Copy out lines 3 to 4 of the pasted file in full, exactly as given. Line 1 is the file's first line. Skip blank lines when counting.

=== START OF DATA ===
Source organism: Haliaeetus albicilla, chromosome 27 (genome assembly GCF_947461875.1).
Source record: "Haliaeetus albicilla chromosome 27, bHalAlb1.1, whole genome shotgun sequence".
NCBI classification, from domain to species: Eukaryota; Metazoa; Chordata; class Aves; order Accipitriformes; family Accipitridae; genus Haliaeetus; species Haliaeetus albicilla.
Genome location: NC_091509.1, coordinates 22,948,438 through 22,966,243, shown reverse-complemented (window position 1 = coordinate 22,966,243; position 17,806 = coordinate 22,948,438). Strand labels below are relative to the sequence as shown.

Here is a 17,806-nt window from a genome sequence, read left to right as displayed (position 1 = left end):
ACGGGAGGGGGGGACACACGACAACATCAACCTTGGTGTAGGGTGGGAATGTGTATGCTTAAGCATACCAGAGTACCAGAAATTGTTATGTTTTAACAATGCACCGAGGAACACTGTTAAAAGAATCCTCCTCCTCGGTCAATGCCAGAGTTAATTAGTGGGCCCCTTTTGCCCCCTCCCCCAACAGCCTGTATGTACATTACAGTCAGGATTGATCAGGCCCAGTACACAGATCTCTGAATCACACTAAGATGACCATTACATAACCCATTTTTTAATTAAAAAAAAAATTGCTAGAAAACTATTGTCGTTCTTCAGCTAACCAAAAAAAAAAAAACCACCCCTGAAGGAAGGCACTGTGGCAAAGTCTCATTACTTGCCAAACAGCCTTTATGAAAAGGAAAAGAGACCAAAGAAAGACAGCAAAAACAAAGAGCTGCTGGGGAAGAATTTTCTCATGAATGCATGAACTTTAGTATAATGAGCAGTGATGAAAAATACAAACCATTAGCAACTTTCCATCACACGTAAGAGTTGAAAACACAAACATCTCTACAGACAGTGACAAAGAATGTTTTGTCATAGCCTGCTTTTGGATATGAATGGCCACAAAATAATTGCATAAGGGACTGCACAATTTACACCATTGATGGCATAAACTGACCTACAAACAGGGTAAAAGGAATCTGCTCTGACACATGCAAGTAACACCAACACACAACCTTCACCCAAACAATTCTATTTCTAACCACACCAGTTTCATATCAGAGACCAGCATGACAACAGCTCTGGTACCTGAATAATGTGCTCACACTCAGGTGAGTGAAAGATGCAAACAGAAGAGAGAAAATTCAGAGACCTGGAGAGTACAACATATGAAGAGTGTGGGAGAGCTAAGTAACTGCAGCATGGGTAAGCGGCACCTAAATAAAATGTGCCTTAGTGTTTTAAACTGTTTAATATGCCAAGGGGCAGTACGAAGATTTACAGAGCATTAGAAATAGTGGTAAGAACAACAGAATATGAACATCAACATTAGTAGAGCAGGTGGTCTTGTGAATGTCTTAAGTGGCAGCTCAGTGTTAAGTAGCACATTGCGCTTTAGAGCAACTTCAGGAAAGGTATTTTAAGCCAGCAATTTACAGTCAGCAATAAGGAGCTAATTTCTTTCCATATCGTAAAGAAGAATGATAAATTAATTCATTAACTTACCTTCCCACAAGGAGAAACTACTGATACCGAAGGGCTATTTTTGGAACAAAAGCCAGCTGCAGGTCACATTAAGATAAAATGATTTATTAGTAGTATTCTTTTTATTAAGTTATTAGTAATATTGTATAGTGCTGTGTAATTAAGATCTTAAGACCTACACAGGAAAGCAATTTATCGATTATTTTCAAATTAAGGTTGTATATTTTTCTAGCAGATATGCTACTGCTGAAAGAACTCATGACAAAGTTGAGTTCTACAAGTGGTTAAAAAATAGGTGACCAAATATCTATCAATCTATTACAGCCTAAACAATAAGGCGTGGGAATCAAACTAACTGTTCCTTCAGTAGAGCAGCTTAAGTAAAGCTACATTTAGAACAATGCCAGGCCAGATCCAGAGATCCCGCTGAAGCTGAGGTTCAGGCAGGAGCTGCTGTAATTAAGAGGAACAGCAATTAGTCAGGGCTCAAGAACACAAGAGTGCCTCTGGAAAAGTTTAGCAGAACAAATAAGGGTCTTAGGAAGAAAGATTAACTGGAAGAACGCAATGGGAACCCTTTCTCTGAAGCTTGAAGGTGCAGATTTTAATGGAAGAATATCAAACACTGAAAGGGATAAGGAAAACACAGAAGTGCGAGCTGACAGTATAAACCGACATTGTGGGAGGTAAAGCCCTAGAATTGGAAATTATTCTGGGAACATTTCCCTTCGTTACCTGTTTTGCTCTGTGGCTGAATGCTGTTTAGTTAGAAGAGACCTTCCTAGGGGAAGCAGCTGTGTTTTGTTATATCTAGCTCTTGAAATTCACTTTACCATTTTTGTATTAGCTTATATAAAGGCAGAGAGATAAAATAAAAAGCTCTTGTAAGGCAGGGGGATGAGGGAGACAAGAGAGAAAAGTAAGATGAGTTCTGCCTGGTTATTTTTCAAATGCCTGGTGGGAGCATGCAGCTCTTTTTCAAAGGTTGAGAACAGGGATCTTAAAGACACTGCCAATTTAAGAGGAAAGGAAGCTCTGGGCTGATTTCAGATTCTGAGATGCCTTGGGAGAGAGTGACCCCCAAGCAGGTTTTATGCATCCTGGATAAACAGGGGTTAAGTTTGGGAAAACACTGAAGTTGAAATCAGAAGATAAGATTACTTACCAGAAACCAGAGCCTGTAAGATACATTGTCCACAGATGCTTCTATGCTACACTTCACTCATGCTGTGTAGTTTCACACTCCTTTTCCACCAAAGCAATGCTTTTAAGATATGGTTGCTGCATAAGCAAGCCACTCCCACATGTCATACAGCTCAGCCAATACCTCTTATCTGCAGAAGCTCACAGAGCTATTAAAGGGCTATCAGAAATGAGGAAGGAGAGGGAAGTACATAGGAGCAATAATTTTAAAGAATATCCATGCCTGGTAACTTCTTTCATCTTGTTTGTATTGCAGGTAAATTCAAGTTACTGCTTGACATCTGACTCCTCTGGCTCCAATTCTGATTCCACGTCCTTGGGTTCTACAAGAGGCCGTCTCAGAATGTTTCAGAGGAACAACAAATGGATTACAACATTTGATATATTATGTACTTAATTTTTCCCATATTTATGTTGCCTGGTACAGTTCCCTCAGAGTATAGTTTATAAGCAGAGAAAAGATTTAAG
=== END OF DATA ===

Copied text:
NCBI classification, from domain to species: Eukaryota; Metazoa; Chordata; class Aves; order Accipitriformes; family Accipitridae; genus Haliaeetus; species Haliaeetus albicilla.
Genome location: NC_091509.1, coordinates 22,948,438 through 22,966,243, shown reverse-complemented (window position 1 = coordinate 22,966,243; position 17,806 = coordinate 22,948,438). Strand labels below are relative to the sequence as shown.